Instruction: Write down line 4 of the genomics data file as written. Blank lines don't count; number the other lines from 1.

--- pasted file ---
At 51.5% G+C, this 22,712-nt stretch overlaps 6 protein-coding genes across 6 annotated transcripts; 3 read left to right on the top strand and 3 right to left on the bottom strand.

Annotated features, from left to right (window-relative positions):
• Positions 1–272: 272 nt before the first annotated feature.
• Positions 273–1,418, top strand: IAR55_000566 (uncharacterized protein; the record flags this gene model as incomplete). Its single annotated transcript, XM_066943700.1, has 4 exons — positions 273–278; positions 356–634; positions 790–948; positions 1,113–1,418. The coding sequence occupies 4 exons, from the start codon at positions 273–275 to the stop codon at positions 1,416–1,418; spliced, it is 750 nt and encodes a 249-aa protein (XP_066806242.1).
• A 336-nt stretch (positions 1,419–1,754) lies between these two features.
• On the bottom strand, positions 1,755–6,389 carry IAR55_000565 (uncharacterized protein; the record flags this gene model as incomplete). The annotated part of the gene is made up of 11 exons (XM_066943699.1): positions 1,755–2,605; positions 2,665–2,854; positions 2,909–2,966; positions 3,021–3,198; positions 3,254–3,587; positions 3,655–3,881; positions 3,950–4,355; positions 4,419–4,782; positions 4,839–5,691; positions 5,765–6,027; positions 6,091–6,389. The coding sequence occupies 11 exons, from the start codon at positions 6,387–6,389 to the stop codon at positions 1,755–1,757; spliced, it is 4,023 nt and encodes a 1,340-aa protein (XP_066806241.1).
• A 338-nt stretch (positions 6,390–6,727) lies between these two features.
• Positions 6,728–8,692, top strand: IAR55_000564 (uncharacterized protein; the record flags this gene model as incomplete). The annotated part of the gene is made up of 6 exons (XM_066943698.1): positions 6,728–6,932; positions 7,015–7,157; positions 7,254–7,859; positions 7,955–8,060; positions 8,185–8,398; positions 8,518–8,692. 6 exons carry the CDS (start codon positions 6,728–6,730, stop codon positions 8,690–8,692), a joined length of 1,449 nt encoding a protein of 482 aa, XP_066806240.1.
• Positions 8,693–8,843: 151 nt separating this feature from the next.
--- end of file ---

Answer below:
• Positions 273–1,418, top strand: IAR55_000566 (uncharacterized protein; the record flags this gene model as incomplete). Its single annotated transcript, XM_066943700.1, has 4 exons — positions 273–278; positions 356–634; positions 790–948; positions 1,113–1,418. The coding sequence occupies 4 exons, from the start codon at positions 273–275 to the stop codon at positions 1,416–1,418; spliced, it is 750 nt and encodes a 249-aa protein (XP_066806242.1).